News: Singaporeans among the most stressed at work globally


Singaporeans among the most stressed at work globally

Singaporean women, however, are slightly less stressed than their male counterparts but for those that suffers from stress, they feel the stress is more unmanageable, shows a survey.
Singaporeans among the most stressed at work globally

In Singapore, work is a leading cause of rising stress levels, followed by financial concerns and health concerns, according to a survey by global health service company Cigna Corporation.

April Chang, Chief Executive Officer, Cigna Singapore, says: “A busy work life, combined with an ‘always on’ culture, is impacting the physical and social well-being of Singaporeans. The stigma of seeking help for mental well-being may also prevent many from pursuing professional help.”

Negative sentiments permeate all aspects of work, with 2019 scores lower than 2018 across the board except for work-related stress, which remains unchanged. Stress is prevalent, of respondents who work, 92% are stressed, higher than the global average of 84%. Of this, almost one in eight (13%) say their stress is unmanageable – on par with the global average. 

This year Cigna asked how people feel about their colleague’s stress. Only 55% notice their colleagues’ stress, a sign that they may be hiding their stress or uncomfortable talking about it. More than 90% of respondents feel that stress has a serious impact on the workplace, citing lower morale and possible resignation of colleagues as some of the more worrisome effects. The results show that seeing other’s stressed at work makes 30% of the respondents feel more conscious about managing their own stress.

Lack of employer support

Only one third (33%) of the respondents say they have a formal workplace wellness program and only half of those participated. This highlights the need to reassess how beneficial and/or accessible these programs are to employees. Additionally, 44% feel that these programs are not focused enough on mental well-being.

“Employers can re-assess their workplace wellness programs to encourage more participation and answer specific needs,” says Chang. “A shift in company culture, from encouraging wellness conversation to specifically tailored programs, is vital for the health of any business.”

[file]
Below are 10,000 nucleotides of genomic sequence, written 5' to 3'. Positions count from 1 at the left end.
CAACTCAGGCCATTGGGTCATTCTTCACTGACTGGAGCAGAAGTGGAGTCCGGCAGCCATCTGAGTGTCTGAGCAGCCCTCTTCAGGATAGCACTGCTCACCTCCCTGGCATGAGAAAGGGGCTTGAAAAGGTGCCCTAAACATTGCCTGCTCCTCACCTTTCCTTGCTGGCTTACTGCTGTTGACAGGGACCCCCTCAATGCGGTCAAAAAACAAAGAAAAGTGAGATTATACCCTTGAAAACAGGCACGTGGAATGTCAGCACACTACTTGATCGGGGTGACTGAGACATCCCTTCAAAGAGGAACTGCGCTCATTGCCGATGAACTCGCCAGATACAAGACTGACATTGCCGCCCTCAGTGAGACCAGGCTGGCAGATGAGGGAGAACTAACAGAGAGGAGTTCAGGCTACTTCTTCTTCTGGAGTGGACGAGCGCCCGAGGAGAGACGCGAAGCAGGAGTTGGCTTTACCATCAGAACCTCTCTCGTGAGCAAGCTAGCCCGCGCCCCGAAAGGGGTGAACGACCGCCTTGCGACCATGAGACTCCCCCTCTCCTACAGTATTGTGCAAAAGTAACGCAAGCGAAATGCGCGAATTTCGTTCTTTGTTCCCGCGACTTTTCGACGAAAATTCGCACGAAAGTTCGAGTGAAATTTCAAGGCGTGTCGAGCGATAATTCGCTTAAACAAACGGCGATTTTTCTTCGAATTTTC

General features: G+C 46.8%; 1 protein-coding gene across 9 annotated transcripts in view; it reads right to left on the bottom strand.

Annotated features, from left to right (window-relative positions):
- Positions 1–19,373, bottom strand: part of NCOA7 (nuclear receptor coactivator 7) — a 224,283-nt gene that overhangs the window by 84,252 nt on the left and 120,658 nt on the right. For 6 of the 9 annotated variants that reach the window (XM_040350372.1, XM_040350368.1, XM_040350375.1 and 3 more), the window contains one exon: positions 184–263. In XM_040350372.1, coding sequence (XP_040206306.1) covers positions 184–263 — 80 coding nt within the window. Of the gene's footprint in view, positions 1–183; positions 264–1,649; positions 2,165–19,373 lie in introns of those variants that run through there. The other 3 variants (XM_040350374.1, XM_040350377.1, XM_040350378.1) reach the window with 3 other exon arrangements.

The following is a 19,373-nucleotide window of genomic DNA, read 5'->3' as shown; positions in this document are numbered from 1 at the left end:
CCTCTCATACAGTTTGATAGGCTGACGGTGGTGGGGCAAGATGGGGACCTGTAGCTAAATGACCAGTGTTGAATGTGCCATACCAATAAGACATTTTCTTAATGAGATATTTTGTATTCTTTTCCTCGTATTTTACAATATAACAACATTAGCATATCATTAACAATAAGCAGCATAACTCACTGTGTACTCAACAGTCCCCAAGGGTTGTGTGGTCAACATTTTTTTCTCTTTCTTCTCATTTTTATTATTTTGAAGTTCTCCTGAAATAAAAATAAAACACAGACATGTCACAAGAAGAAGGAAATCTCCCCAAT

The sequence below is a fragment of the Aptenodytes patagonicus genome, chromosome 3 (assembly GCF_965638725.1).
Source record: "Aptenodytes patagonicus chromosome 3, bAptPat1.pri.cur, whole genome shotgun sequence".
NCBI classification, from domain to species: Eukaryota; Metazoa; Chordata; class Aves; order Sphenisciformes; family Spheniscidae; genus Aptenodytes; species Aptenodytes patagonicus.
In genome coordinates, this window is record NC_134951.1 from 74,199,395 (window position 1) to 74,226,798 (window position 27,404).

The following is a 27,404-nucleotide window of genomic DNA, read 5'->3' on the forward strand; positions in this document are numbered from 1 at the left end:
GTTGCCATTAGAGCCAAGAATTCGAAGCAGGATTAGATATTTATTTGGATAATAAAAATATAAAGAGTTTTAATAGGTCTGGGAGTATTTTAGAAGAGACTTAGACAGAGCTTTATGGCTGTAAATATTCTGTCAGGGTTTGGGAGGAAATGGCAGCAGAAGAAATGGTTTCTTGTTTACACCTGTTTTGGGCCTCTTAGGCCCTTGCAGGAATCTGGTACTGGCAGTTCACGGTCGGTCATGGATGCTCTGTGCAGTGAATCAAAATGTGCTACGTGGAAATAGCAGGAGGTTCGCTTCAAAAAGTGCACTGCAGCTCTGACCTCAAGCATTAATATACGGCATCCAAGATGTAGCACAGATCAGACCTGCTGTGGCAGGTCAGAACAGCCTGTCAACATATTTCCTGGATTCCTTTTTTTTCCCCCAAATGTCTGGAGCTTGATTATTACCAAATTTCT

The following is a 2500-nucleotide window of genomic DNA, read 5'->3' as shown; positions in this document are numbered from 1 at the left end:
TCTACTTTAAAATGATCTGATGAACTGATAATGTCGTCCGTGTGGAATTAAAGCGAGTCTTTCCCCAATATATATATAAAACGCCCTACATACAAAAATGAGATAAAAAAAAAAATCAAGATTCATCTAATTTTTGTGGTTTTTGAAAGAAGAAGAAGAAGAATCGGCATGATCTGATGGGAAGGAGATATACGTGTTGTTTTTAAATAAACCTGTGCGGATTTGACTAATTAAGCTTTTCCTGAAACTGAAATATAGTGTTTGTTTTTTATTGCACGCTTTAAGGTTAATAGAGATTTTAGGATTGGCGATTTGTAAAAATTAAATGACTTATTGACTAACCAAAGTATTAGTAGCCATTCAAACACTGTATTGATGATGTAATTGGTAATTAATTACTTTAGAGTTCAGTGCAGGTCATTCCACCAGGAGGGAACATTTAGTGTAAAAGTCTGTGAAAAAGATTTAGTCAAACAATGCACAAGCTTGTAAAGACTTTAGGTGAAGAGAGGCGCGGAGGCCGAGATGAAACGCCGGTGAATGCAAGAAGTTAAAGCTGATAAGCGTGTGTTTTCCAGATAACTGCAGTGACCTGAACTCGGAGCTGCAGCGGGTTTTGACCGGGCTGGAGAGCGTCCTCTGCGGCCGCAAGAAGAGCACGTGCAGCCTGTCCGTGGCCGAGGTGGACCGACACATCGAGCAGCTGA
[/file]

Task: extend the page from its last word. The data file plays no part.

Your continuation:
‘Always On’ workplace culture

The survey found Singaporean women are slightly less stressed than their male counterparts but for those that suffer from stress, they feel the stress is more unmanageable, which inadvertently leads them to neglect their physical health more than men. Based on the survey, 54% of women feel physically healthy compared to 56% of men, who are more likely to sleep better and longer, engage in exercise and eat a proper diet. Top causes of stress for single, married and working mothers vary, but all mention personal finance, too much work, and personal health, as the source of their stress, suggesting that women are putting family first and themselves last.

Significantly more women than men, 71% compared to 66%, feel they work in an ‘always on’ corporate culture. To better manage stress, they want their employers to focus on flexible work arrangements, special paid leave and opportunities to work from home. Flexible working hours is the top desire of women, whether married, single or working mothers. 

Nearly two-thirds (59%) of women feel that workplace wellness programs need to better address the needs of each gender, and more than half feel that senior management do not support workplace wellness programs enough.

Less ready for old age

Singaporeans feel they are less prepared for old age, physically, mentally or financially. Only 31% are financially ready for old age, which they believe begins at 59 years of age, compared to the global average of 38%. When it comes to being active and healthy at old age, just over a half, (53%) of respondents feel ready, compared to the global average of 58%. The trend continues as only 57% feel mentally ready for older age versus 63% globally.

Two-thirds (67%) anticipate working in older age for various reasons, primarily to stay physically and mentally active and keep busy, but also to stay financially viable, echoing respondents’ financial concerns associated with aging. Of those surveyed, 68% are willing to work with older people but only 32% think companies are willing to hire them. These numbers should give companies some pause as they rethink their hiring policies to include the highly experienced older demographic.  This is in line with initiatives from the Government, which include the setting up last year of a workgroup with representatives from unions, employers and the Government to address older workers' concerns, as well as a community-based approach with voluntary welfare organizations. 

Topics: Life @ Work, Employee Relations

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